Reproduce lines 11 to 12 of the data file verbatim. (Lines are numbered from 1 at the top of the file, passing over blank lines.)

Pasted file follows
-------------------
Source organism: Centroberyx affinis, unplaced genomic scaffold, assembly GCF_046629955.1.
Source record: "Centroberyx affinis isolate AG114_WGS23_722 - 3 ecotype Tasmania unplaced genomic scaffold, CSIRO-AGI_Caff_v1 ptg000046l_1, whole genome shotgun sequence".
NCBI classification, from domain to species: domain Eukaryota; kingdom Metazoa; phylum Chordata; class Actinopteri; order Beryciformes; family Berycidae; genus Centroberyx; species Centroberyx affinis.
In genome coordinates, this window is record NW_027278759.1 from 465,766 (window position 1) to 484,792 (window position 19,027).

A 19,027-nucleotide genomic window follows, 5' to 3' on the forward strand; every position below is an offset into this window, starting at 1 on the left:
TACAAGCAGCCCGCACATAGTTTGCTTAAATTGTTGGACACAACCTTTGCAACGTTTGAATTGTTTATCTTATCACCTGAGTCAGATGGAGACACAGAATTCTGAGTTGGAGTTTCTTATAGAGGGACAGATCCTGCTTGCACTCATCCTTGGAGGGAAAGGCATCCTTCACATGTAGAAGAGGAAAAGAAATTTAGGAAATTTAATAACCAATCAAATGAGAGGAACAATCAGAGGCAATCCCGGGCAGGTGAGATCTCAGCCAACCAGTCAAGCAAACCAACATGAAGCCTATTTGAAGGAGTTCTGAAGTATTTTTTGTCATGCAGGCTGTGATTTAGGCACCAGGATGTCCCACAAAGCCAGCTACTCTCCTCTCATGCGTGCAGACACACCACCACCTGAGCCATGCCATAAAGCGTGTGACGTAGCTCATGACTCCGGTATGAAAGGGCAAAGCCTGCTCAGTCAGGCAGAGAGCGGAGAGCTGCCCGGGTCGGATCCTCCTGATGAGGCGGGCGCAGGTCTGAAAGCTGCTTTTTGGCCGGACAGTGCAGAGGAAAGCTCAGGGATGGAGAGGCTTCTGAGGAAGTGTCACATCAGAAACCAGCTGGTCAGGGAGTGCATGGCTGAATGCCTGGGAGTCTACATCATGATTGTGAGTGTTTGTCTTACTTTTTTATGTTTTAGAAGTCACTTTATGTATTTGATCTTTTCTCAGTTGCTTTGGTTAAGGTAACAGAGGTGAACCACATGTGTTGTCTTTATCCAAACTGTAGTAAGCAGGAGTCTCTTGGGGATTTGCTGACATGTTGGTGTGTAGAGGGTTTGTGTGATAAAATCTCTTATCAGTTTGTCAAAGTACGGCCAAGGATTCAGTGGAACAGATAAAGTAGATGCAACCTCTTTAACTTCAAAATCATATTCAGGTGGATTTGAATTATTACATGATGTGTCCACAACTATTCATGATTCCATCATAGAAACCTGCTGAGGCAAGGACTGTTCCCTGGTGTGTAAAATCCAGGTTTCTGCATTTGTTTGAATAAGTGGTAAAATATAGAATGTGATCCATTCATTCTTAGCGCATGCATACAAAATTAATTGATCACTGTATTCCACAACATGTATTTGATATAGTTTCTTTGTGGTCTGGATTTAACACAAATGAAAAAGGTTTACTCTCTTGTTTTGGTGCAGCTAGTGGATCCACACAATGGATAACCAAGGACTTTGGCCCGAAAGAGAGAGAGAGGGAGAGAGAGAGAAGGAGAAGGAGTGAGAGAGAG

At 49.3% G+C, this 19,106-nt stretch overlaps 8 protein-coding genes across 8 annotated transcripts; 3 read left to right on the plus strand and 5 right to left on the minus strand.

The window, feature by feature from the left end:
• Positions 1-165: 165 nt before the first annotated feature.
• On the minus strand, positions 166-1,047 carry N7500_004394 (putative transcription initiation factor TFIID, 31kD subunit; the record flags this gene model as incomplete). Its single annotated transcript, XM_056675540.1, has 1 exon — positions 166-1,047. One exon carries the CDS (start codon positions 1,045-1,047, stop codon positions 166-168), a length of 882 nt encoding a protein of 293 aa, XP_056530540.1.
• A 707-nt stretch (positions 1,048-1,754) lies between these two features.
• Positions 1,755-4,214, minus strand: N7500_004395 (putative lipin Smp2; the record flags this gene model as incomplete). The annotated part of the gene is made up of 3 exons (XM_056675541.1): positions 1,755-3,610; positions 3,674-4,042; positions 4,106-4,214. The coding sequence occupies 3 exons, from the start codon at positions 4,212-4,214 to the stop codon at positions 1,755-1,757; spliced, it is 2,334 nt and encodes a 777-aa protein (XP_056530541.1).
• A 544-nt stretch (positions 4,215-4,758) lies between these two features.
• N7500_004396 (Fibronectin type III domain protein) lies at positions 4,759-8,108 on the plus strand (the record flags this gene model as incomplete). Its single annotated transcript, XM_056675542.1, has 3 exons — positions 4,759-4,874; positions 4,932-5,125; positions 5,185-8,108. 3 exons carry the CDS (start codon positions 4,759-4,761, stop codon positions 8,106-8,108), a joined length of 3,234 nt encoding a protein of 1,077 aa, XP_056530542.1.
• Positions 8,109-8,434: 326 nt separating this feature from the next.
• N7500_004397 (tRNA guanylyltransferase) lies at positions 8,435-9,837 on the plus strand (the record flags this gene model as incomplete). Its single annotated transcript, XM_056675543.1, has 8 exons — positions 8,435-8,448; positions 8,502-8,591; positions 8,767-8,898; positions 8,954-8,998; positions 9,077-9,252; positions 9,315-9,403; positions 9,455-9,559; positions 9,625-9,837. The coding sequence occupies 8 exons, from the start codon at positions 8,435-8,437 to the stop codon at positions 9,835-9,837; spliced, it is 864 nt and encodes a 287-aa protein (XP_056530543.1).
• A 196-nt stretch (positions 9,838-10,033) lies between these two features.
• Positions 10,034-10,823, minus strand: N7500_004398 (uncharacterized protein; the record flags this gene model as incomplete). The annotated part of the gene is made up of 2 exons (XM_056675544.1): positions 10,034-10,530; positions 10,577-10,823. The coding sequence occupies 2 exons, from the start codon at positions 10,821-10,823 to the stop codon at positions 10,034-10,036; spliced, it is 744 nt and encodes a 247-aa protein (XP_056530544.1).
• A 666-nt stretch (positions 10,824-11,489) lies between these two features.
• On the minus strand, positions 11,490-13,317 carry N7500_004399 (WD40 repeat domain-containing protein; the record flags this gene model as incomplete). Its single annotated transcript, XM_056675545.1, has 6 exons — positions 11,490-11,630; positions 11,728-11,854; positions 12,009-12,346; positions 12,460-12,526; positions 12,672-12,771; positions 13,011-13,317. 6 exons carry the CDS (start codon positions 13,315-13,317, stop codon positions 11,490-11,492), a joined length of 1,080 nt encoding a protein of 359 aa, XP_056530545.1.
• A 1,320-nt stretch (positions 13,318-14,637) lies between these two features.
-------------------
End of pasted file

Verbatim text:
• A 707-nt stretch (positions 1,048-1,754) lies between these two features.
• Positions 1,755-4,214, minus strand: N7500_004395 (putative lipin Smp2; the record flags this gene model as incomplete). The annotated part of the gene is made up of 3 exons (XM_056675541.1): positions 1,755-3,610; positions 3,674-4,042; positions 4,106-4,214. The coding sequence occupies 3 exons, from the start codon at positions 4,212-4,214 to the stop codon at positions 1,755-1,757; spliced, it is 2,334 nt and encodes a 777-aa protein (XP_056530541.1).